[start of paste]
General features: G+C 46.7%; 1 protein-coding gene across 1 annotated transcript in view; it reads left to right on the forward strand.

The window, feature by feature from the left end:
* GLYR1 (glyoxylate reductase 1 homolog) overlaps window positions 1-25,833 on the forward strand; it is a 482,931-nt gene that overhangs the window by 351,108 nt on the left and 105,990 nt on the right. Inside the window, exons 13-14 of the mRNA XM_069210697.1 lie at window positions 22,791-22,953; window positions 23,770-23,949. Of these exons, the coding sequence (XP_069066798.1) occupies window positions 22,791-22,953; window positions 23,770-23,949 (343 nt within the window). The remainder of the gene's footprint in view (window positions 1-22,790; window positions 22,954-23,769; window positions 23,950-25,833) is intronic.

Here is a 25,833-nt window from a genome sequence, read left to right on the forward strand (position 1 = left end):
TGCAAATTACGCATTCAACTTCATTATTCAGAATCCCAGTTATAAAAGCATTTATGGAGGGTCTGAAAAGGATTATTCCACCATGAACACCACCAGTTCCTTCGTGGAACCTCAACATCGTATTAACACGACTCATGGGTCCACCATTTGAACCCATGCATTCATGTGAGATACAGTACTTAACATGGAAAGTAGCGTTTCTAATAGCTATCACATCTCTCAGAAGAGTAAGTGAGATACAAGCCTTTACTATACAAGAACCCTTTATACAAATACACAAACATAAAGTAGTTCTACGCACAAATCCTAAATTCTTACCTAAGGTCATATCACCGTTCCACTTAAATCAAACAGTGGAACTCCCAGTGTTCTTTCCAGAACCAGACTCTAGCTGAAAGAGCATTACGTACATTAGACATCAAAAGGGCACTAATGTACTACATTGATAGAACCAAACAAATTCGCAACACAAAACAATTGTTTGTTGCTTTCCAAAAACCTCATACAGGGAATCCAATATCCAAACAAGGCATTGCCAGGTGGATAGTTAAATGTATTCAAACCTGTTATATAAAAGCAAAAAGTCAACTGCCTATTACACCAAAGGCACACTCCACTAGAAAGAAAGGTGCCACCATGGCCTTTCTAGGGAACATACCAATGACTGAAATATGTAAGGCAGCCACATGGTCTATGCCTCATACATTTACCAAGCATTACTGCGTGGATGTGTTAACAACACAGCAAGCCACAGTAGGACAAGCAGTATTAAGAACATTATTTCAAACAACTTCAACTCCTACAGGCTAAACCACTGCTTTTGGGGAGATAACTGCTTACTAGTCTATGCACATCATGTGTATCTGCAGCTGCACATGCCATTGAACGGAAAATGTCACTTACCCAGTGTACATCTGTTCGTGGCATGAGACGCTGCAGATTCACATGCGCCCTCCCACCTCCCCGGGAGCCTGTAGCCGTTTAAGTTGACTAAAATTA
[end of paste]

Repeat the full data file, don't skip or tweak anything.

General features: G+C 46.7%; 1 protein-coding gene across 1 annotated transcript in view; it reads left to right on the forward strand.

The window, feature by feature from the left end:
* GLYR1 (glyoxylate reductase 1 homolog) overlaps window positions 1-25,833 on the forward strand; it is a 482,931-nt gene that overhangs the window by 351,108 nt on the left and 105,990 nt on the right. Inside the window, exons 13-14 of the mRNA XM_069210697.1 lie at window positions 22,791-22,953; window positions 23,770-23,949. Of these exons, the coding sequence (XP_069066798.1) occupies window positions 22,791-22,953; window positions 23,770-23,949 (343 nt within the window). The remainder of the gene's footprint in view (window positions 1-22,790; window positions 22,954-23,769; window positions 23,950-25,833) is intronic.

Here is a 25,833-nt window from a genome sequence, read left to right on the forward strand (position 1 = left end):
TGCAAATTACGCATTCAACTTCATTATTCAGAATCCCAGTTATAAAAGCATTTATGGAGGGTCTGAAAAGGATTATTCCACCATGAACACCACCAGTTCCTTCGTGGAACCTCAACATCGTATTAACACGACTCATGGGTCCACCATTTGAACCCATGCATTCATGTGAGATACAGTACTTAACATGGAAAGTAGCGTTTCTAATAGCTATCACATCTCTCAGAAGAGTAAGTGAGATACAAGCCTTTACTATACAAGAACCCTTTATACAAATACACAAACATAAAGTAGTTCTACGCACAAATCCTAAATTCTTACCTAAGGTCATATCACCGTTCCACTTAAATCAAACAGTGGAACTCCCAGTGTTCTTTCCAGAACCAGACTCTAGCTGAAAGAGCATTACGTACATTAGACATCAAAAGGGCACTAATGTACTACATTGATAGAACCAAACAAATTCGCAACACAAAACAATTGTTTGTTGCTTTCCAAAAACCTCATACAGGGAATCCAATATCCAAACAAGGCATTGCCAGGTGGATAGTTAAATGTATTCAAACCTGTTATATAAAAGCAAAAAGTCAACTGCCTATTACACCAAAGGCACACTCCACTAGAAAGAAAGGTGCCACCATGGCCTTTCTAGGGAACATACCAATGACTGAAATATGTAAGGCAGCCACATGGTCTATGCCTCATACATTTACCAAGCATTACTGCGTGGATGTGTTAACAACACAGCAAGCCACAGTAGGACAAGCAGTATTAAGAACATTATTTCAAACAACTTCAACTCCTACAGGCTAAACCACTGCTTTTGGGGAGATAACTGCTTACTAGTCTATGCACATCATGTGTATCTGCAGCTGCACATGCCATTGAACGGAAAATGTCACTTACCCAGTGTACATCTGTTCGTGGCATGAGACGCTGCAGATTCACATGCGCCCTCCCACCTCCCCGGGAGCCTGTAGCCGTTTAAGTTGACTAAAATTA